COSTLY GAMBLE: Cori Gribble leaves court after admitting to making a false statutory declaration.
COSTLY GAMBLE: Cori Gribble leaves court after admitting to making a false statutory declaration. Ross Irby

Police footage confirms apprentice tried to fib way out

AN IPSWICH apprentice mechanic said he "panicked" about losing his licence when he made a false declaration nominating someone else as being an offending driver.

Cori Gribble came in for some strong criticism from Ipswich Magistrate David Shepherd when he faced court over his attempt to dodge traffic infringements.

The court heard Gribble overlooked the fact police had filmed him in the driver's seat when he later lied in a statutory declaration by falsely declaring that he was not the one driving at the time.

Police prosecutor Sergeant Brad Dick told Ipswich Magistrates Court the officer who intercepted Gribble driving a white Ford Ranger at Goodna on August 23 had recorded him on a body worn camera at the time of his traffic offences.

Sgt Dick said Gribble also produced his licence for the officer at the time and was issued the infringement notices in person.

Undeterred, Gribble went to a Justice of Peace kiosk at Redbank Plaza on September 7 and signed a statutory declaration stating that he was not the driver that day and named another person, the court was told.

The police officer who pulled Gribble over on the day in question received the statutory declaration and simply went back and checked the body-worn camera footage.

Gribble, 23, said he signed the false declaration in an effort to save his licence.

Cori John Gribble, from Redbank Plains, pleaded guilty to making a false statement in a statutory declaration at Redbank on September 7.

Defence lawyer Erin Dwan said Gribble panicked, believing he would lose his licence because of the fines.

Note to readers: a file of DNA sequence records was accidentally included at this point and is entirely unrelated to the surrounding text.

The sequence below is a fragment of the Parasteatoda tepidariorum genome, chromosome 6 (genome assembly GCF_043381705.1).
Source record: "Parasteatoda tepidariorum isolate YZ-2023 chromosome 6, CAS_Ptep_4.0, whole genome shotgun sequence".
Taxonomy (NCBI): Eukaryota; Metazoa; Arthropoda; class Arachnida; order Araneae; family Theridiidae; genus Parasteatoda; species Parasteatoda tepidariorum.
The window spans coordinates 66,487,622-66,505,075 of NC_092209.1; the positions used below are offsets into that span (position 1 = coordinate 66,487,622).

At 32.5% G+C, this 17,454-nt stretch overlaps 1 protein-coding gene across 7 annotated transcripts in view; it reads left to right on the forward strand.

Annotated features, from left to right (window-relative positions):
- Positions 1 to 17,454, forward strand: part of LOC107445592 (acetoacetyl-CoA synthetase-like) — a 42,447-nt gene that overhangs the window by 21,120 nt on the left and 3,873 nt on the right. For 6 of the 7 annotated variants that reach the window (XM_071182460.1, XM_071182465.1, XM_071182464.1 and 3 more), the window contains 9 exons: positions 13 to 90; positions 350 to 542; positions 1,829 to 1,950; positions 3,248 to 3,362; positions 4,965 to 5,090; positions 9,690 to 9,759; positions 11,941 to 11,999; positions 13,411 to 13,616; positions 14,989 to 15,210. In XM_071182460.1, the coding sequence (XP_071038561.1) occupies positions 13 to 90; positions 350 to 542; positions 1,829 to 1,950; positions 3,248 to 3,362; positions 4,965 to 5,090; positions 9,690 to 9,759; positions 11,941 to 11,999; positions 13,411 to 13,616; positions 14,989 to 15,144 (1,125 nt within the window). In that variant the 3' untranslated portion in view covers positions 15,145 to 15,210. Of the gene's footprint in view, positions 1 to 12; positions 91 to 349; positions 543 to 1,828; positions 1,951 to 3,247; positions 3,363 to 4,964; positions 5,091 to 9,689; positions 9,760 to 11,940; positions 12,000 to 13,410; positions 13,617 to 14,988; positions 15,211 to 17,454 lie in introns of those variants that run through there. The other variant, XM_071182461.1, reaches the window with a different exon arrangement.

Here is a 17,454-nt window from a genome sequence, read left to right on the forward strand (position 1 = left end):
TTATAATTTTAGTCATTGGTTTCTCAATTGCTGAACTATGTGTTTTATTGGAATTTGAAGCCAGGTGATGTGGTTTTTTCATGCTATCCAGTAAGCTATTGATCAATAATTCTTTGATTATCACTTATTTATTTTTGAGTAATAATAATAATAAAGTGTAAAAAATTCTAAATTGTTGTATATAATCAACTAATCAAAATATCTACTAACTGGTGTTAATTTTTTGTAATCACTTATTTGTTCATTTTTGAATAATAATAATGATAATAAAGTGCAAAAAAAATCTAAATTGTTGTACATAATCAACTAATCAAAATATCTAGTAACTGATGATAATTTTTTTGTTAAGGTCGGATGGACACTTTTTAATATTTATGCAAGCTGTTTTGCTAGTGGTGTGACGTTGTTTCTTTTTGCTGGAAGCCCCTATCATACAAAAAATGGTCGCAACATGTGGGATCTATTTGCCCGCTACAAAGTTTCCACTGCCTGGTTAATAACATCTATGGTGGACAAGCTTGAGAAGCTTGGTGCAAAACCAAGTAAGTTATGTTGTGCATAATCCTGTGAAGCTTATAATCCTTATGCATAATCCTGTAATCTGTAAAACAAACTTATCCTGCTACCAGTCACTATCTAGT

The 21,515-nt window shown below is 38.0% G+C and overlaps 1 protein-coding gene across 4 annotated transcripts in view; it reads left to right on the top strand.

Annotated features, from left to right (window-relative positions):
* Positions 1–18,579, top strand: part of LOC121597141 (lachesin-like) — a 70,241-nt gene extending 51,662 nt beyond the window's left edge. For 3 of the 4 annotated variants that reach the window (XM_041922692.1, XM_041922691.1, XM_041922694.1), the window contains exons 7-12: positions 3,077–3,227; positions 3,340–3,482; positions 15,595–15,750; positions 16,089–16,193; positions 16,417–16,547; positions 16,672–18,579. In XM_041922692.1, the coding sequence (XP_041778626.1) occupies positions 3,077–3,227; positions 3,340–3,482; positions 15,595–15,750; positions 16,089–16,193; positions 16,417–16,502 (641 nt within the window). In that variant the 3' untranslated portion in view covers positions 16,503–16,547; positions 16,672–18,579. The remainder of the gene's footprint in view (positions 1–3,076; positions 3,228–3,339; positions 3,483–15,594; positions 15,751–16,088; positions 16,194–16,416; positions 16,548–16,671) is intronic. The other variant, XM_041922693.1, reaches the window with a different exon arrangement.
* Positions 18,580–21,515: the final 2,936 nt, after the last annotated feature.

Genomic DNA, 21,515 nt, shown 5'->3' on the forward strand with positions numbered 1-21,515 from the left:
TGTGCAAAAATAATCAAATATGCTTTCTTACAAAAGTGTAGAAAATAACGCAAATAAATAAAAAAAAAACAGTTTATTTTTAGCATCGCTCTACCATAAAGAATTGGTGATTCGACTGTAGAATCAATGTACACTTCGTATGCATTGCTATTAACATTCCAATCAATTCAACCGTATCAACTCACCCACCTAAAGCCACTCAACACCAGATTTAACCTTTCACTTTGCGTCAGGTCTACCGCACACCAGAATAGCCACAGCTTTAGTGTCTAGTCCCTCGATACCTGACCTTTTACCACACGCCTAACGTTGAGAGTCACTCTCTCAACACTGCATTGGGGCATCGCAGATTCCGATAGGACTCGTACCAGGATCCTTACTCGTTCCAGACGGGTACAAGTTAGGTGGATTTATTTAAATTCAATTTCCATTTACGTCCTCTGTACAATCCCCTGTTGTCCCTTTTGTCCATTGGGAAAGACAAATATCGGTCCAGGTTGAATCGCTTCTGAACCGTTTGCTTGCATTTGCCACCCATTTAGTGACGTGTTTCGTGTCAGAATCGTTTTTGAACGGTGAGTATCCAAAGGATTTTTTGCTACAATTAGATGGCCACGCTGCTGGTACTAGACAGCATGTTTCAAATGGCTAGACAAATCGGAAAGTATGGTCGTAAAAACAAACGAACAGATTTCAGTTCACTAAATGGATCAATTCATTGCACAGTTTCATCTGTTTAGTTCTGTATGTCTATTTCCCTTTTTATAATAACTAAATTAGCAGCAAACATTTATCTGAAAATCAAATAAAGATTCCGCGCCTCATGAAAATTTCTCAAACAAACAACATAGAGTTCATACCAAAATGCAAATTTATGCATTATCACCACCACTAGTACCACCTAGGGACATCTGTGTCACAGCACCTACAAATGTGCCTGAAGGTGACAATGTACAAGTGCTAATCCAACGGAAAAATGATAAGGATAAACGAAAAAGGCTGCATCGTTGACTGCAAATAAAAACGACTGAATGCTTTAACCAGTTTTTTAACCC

Ms Dwan said Gribble lived with his grandparents and assisted them with transport.

"He didn't understand the magnitude of what he was doing. He panicked," she said.

Mr Shepherd said there had been previous examples of people "in high positions" telling lies and being sent to jail.

Sgt Dick queried if the magistrate was referring to a certain judge in NSW.

Federal Court Judge Marcus Einfeld was jailed in NSW a decade ago.

Einfeld, then aged 70, received a three-year jail term to serve at least two years for lying about a traffic offence after a Supreme Court judge found it to be pre-meditated perjury.

Einfeld had pleaded guilty to perjury and making a false statement with intent to pervert the course of justice to avoid a $75 speeding ticket.

"Yes, although they were different circumstances it highlights the seriousness of this sort of offending," Mr Shepherd said.

"It is an offence that goes to the heart of the justice system.

"It is very silly behaviour and was bound to be detected.

"This is deliberate conduct to avoid the consequences of your actions.

"It can bring the system into disrepute if this sort of thing is not dealt with in a severe way."

Mr Shepherd said a conviction would be recorded and fined Gribble $1500.